Now's your chance to put names on Pluto and Charon map
Public has been asked to help name features on Pluto.
Washington: Public has been asked to help name features on Pluto.
On July 14, NASA's New Horizons spacecraft will fly past Pluto, offering the first close-up look at that small, distant world and its largest moon, Charon. These denizens of the outer solar system will be transformed from poorly seen, hazy bodies to tangible worlds with distinct features.
Now, the public can help decide what labels will go on the images and maps coming from the flyby. The SETI Institute has announced the launch of its "Our Pluto" campaign, which is soliciting input on how to name features on the surfaces of Pluto and Charon.
New Horizon science team member Mark Showalter said that Pluto belongs to everyone and so they want everyone to be involved in making the map of this distant world.
The science team will not have time to come up with names during the quick flyby, so they must assemble a library of names in advance. Consequently, they are inviting the public to visit the web site http://ourpluto.seti.org where they can vote for the names they think should be used to identify the most prominent features on both Pluto and Charon.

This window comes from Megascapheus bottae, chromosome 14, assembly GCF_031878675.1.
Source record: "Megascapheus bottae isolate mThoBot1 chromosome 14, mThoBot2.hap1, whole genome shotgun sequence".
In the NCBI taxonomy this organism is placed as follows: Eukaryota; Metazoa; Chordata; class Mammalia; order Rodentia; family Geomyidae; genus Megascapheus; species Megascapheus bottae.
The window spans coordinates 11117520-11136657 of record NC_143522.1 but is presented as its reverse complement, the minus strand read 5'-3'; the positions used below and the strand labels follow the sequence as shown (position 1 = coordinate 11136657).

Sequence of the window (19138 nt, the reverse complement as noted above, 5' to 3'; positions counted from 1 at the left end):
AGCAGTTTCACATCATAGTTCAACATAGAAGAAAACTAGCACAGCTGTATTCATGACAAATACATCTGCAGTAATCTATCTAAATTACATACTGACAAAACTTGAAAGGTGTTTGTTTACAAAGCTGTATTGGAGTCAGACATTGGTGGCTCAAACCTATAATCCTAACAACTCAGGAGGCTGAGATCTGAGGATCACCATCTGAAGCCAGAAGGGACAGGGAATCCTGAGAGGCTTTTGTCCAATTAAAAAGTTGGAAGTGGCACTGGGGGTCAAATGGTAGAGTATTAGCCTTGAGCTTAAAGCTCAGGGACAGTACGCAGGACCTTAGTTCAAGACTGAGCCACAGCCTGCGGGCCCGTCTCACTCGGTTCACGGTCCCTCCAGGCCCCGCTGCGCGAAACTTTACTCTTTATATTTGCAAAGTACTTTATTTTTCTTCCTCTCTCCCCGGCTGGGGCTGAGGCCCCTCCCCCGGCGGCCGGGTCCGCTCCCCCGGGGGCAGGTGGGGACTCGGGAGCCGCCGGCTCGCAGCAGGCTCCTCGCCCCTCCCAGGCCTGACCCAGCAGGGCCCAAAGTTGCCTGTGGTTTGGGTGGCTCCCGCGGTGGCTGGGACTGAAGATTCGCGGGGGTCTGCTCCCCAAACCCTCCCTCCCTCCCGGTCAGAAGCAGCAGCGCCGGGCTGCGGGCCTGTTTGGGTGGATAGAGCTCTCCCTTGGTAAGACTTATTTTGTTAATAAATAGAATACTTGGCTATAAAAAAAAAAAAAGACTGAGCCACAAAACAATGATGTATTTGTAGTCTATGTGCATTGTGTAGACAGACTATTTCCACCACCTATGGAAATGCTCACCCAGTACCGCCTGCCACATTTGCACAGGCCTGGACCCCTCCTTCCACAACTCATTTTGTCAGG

They can also suggest additional names, which must be associated with a set of broad themes related to mythology and the literature and history of exploration.
After the campaign ends on April 7, the New Horizons team will sort through the names and submit their recommendations to the International Astronomical Union (IAU). The IAU will decide how the names are used.
Currently, the best images of Pluto from the Hubble Space Telescope provide just a hint of what might be in store for the New Horizons cameras. It shows a world marked by sharp contrasts, with some areas as dark as asphalt and others as bright as snow.
Principal Investigator Alan Stern said that the Pluto flyby this summer will be a major milestone in planetary exploration and they are really looking forward to hearing the public 's ideas for feature naming on Pluto and Charon.
The web site also includes an extremely simple ballot to allow young children to participate.